Charlie Chaplin

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Sir Charles Chaplin
Charles Spencer Chaplin
BirthplaceLondon, United Kingdom (unverified)
Actor, film director, film producer, screenwriter, editor, composer

Chaplin, Charlie

(Sir Charles Spencer Chaplin), 1889–1977, English film actor, director, producer, writer, and composer, b. London. Chaplin began on the music-hall stage and then joined a pantomime troupe. While on tour in the United States, he was recruited by Mack SennettSennett, Mack
, 1884–1960, American movie director and producer, b. Danville, Que. In 1909 he began working for D. W. Griffith at the Biograph Company, and in 1912 he organized his own Keystone studio company.
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. Chaplin merged physical grace, disrespect for authority, and sentimentality into a highly individual character he created for the the Keystone film studios. In appearance, his Little Tramp wore a gentlemen's derby, cane, and neatly kept moustache with baggy trousers and oversized shoes. He affected a unique, bow-legged dance-walk. Chaplin skipped from one studio to another in search of greater control over his work, finally cofounding United Artists in 1919 with D. W. GriffithGriffith, D. W.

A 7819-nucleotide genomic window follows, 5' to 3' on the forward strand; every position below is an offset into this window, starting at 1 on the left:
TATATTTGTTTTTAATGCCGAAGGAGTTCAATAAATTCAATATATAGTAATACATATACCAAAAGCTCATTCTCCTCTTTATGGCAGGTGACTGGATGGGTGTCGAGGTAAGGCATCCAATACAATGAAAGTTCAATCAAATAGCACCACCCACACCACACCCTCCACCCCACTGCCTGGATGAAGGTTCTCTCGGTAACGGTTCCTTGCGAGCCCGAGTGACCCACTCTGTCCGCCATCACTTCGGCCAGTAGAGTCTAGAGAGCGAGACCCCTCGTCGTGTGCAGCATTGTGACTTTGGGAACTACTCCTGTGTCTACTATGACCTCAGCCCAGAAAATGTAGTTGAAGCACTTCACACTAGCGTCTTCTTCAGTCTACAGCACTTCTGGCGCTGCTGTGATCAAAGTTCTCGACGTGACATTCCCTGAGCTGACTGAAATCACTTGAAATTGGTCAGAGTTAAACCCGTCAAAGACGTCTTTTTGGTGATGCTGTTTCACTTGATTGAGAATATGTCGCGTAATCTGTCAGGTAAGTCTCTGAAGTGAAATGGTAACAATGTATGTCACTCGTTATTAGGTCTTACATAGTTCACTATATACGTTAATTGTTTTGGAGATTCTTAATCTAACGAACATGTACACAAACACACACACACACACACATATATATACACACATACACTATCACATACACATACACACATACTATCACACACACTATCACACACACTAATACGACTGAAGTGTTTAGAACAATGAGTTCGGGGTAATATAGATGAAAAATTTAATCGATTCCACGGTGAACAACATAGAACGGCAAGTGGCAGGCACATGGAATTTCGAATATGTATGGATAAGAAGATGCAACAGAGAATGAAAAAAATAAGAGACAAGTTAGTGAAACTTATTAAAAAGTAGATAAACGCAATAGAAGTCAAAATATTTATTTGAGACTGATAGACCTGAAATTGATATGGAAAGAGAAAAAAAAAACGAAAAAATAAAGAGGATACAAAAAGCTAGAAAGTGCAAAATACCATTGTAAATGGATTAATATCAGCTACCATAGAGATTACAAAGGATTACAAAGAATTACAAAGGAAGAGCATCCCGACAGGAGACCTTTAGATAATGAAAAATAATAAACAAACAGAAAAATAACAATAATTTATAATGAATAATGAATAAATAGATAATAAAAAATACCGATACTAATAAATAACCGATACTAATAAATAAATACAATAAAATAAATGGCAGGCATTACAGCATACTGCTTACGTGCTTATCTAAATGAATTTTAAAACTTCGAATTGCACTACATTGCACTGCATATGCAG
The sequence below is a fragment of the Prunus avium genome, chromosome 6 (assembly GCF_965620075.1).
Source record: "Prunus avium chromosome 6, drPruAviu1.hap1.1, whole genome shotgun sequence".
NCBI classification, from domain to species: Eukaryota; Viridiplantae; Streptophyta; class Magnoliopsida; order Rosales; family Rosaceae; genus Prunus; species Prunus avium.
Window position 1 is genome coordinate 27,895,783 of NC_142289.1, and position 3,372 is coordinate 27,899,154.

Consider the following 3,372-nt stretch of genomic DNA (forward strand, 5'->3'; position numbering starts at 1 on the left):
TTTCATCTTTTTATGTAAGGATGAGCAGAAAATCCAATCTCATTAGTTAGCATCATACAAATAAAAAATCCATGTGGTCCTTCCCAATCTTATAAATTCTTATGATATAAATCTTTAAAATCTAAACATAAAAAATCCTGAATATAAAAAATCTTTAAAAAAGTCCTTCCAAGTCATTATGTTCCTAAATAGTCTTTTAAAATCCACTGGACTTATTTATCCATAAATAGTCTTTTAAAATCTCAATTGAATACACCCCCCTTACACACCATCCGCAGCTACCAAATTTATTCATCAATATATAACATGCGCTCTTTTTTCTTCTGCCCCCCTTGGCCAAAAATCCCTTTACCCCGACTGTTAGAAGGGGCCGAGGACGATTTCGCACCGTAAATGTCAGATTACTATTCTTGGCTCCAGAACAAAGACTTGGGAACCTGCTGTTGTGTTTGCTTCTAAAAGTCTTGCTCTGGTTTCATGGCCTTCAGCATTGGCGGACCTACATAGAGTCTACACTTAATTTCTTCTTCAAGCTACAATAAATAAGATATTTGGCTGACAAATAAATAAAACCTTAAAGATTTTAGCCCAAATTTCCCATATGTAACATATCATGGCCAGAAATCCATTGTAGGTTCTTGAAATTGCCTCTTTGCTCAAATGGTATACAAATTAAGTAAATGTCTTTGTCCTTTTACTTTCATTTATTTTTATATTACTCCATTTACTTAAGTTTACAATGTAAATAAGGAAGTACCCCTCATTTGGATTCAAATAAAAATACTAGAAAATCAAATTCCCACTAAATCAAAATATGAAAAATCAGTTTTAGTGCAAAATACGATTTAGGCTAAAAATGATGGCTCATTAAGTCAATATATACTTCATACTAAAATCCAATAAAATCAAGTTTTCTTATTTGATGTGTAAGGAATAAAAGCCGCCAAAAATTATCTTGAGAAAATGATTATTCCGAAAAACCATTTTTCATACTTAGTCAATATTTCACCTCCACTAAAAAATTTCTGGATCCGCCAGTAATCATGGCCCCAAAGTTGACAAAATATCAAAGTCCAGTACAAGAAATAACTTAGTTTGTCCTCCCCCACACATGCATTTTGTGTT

(David Llewelyn Wark Griffith), 1875–1948, American movie director and producer, b. La Grange, Ky. Griffith was the first major American film director. He began his film career as an actor and a scenario writer in 1908 with the Biograph Company.
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, Douglas FairbanksFairbanks, Douglas,
1883–1939, American movie actor, b. Denver. From 1901 to 1914, Fairbanks appeared on stage in light comedies. In 1915 he began making movies, becoming the swashbuckling hero of his day in such films as The Mark of Zorro (1921),
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, and Mary PickfordPickford, Mary,